I come from a family of breast feeders. I was breastfed, I grew up watching my aunt breastfeed her 2 daughters, my cousin breastfed her son. I can remember being very curious when my aunt had her first baby. We were very close at the time, I was around 11 years old and the whole thing was very interesting to me. The pregnancy itself and also the changes the breast goes through, the phases of milk production, the whole thing. I was a curious child and we are a fairly open family.
I also saw at that young age just how very difficult breastfeeding could be. I can vividly remember seeing my aunt sobbing in her hospital bed after having her daughter because she couldn't get her to latch correctly. Even at that young age I recall thinking it must be such an emotionally painful thing to be going through. I saw my Aunt persevere and successfully breastfeed her daughter. The women in my family have always talked openly regarding issues with waiting for milk to come in, struggling at first to get the baby to latch and generally get the hang of the whole BF thing. I understood that it was worth the effort, seeing my cousins snuggled up to my Aunt, both mother and baby just spending time being relaxed together. I think all this helped to make me so determined to be successful at breastfeeding when my turn came. I seemed to be in the minority with this determination. I'm fairly certain none of my friends BF their babies. Some for medical reasons and others for reasons I'm not sure of. We never really discussed it since I wasn't really interested in this sort of thing until I had my daughter. (I know horrible right.) From what I understand it's pretty common to just opt out of BF because of convenience, lifestyle or just not feeling comfortable (which is just wrong when you think about it). I know women who never really had the desire to do it, some that thought it'd get in the way of gong out or drinking (I know, I know, the baby kinda does that anyways) and some that just grew up with formula as the norm and BF being completely alien to them. They're not bad mothers; don't get me wrong. The way most BF is thought of by most people today it makes total sense. I just felt differently.
Not only did I grow up thinking BF was the norm but you have to live under a rock not to be informed about all the benefits of BF for the baby and for the mother. It’s common knowledge that breast milk provides the baby with maternal antibodies. The mother makes antibodies specific to what she is exposed to in her environment. The baby then gets the protection it needs most against the infectious agents it is likely to be exposed to in the first few weeks of life. It also supplies the babies gut with "good" bacteria or flora that can crowd out the "bad" bacteria therefore offering another measure of protection and helping to prevent diarrhea. It also encourages skin to skin contact which has been shown to help regulate the infant’s body temperature after birth, and it also helps the brain with stimulating neural pathway development. It's more convenient then FF (no warming up bottles for your 2am feeding) not to mention much much cheaper then FF. The average parent spends approx $1400 on formula in the first year. It also saves a great deal of environmental waste being produced not only through production of the formula itself, but also its packaging and transportation. Breast milk is easier to digest for your baby then formula. It is also good for a myriad of uses like treating diaper rash, eczema, stuffy noses and eye irritations. This site even has 101 uses for breastmilk. I even used breast milk to clear up my daughter infant acne in a matter of days.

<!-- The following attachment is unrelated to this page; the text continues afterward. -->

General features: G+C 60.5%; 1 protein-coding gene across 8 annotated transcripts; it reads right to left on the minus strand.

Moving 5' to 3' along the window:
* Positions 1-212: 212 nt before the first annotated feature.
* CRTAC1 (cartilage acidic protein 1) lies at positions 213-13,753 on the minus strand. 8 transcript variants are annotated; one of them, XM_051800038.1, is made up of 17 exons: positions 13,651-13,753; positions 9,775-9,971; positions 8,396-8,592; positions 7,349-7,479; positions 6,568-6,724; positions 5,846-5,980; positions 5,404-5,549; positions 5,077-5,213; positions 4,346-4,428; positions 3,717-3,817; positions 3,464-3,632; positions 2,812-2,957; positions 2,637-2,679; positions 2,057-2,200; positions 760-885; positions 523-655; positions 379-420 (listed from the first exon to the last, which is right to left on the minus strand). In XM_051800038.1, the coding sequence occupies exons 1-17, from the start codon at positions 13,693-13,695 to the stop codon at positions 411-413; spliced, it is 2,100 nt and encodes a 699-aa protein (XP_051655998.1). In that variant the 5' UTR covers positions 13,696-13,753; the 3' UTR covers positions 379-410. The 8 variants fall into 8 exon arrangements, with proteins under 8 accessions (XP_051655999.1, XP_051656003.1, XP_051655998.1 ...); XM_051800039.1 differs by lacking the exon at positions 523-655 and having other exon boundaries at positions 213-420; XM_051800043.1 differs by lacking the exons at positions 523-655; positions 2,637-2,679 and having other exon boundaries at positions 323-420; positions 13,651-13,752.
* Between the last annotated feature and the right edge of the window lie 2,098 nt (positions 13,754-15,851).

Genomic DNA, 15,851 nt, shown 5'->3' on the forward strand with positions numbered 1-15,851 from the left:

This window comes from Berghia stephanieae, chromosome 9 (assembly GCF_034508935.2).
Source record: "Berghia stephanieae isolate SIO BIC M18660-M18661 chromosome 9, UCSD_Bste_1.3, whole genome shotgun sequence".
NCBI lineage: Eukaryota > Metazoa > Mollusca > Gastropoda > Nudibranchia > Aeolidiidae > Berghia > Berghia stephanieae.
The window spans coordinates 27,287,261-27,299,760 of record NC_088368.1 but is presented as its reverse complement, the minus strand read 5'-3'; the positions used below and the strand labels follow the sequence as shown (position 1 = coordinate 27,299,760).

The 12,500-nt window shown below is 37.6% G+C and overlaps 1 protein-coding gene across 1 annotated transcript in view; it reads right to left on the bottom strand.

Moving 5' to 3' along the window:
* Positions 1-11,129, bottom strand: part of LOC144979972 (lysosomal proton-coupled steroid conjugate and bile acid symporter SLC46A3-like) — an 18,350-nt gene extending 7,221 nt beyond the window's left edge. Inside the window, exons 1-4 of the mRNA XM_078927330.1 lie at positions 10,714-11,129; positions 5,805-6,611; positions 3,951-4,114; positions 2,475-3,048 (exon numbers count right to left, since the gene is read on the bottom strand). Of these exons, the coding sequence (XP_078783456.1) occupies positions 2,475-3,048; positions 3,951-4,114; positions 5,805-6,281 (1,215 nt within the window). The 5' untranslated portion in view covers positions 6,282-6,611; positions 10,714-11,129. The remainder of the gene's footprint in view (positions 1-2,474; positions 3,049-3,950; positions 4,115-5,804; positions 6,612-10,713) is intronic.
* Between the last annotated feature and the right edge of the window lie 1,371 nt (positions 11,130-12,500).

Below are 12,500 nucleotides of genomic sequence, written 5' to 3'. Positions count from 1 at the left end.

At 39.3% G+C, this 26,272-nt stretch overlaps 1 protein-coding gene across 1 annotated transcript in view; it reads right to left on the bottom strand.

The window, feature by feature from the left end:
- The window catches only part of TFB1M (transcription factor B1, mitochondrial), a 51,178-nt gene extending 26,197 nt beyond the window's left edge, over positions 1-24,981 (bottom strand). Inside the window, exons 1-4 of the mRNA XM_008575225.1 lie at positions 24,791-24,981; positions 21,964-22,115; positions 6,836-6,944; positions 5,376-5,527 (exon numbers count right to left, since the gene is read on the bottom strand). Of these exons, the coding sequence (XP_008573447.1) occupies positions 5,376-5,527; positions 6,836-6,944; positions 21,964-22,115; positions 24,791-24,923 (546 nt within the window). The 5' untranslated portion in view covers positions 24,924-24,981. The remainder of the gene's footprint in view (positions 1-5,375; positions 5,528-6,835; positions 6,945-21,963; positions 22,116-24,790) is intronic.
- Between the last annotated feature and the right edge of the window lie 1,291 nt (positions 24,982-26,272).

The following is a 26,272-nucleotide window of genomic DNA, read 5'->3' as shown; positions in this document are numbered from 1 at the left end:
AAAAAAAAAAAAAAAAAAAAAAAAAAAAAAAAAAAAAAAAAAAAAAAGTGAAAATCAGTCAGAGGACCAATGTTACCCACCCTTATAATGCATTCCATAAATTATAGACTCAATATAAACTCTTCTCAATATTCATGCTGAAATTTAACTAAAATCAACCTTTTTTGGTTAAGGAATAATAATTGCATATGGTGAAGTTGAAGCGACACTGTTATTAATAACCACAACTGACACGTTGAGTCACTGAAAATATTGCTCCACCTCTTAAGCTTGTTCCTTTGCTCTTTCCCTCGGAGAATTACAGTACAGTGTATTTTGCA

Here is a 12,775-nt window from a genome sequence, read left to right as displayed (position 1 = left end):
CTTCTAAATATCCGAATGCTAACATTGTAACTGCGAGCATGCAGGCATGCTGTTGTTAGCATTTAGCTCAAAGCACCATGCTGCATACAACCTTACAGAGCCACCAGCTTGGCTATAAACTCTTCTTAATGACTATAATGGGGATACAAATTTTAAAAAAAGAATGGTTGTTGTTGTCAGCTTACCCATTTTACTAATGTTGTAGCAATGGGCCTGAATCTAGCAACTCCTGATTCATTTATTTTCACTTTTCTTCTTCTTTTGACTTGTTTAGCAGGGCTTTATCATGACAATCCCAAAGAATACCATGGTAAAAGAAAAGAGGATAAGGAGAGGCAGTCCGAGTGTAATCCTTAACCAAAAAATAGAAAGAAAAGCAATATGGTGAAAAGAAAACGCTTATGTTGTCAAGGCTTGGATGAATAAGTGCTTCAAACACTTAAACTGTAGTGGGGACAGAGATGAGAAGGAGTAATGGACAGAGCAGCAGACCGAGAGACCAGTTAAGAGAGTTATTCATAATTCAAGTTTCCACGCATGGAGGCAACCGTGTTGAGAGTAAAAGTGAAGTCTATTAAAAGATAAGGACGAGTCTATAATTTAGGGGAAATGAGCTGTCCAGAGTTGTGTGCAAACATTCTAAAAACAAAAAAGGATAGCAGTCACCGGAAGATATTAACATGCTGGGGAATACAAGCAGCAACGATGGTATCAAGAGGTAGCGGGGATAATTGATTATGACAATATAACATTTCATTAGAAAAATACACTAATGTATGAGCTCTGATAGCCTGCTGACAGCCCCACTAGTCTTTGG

That all being said I was not prepared to deal with the pain and emotional stress I was in for after my daughter was born. I had planned to try to get her to latch immediately after birth. I had read several studies describing how baby’s right after birth if placed on the mothers abdomen would locate the nipple and spontaneously attach and suck. The studies described how even short separations between the baby and mother after birth could affect this. With all the flurry of activity after my daughter was born I was only able to attempt to have her latch momentarily. Then came the weighing and what not and then the relatives passing the baby around taking pictures. I don’t regret one thing about how my daughter’s birth went. That being said I think I would prefer to do things differently next time, but that’s for a whole other post. By the time they wheeled us into our shared room it had been over an hour since she her birth. I still had yet to attempt to have her latch and we had even more visitors come to see her. I let my shyness win and didn’t even consider attempting to feed her in front of the people visiting. This was really stupid. I can’t believe how much shame I felt about something so natural. I felt like I don’t care who you are but you don’t just take your boob out in front of people regardless if they are family or not. I hate that I felt this way. I can’t help thinking that I may not have had so much trouble if I had just ignored everyone else and tried to have her latch right at the beginning. Although I have a friend who did attempt a latch right away and still had about as much trouble as I did in the first few months (which she graciously told me and made me feel a bit better). It took me a long time to really feel comfortable feeding in front of people. I definitely think there’s a stigma to overcome for first time moms. Since I was prepared some degree of difficulty getting started I requested an appointment with the on staff lactation consultant that morning for 10am.
Over the course of the morning I made numerous attempts to have her latch and was convinced I was doing something wrong. I was told that breastfeeding doesn’t hurt and if it does she’s not latched correctly. So I continually broke her latch again and again attempting to decrease the pain I was feeling. Guess what kids. Breastfeeding hurts at first!! The BF consultant came in and barked something about getting my entire nipple into the baby’s mouth and left. I instantly didn’t like her and felt discouraged. That day in the hospital was awful. Lots of visitors which was great but it didn’t really leave me much time to work on BF’ing. I will tell you that it takes practise to get this BF’ing thing down, for you and for the baby. I appreciated all the visitors but I had no idea just how awkward I would feel even thinking about trying to feed my baby in front of them. These are close friends and family members we're talking about here. It was something I really needed to get over and fast. Honestly it took me months to feel comfortable feeding in front of most people. I'm sure the difficulties I was having didn't make it easier. I had always been proud of my commitment to breastfeeding but I never thought about the way I'd feel doing it front of people. It really caught me by surprise.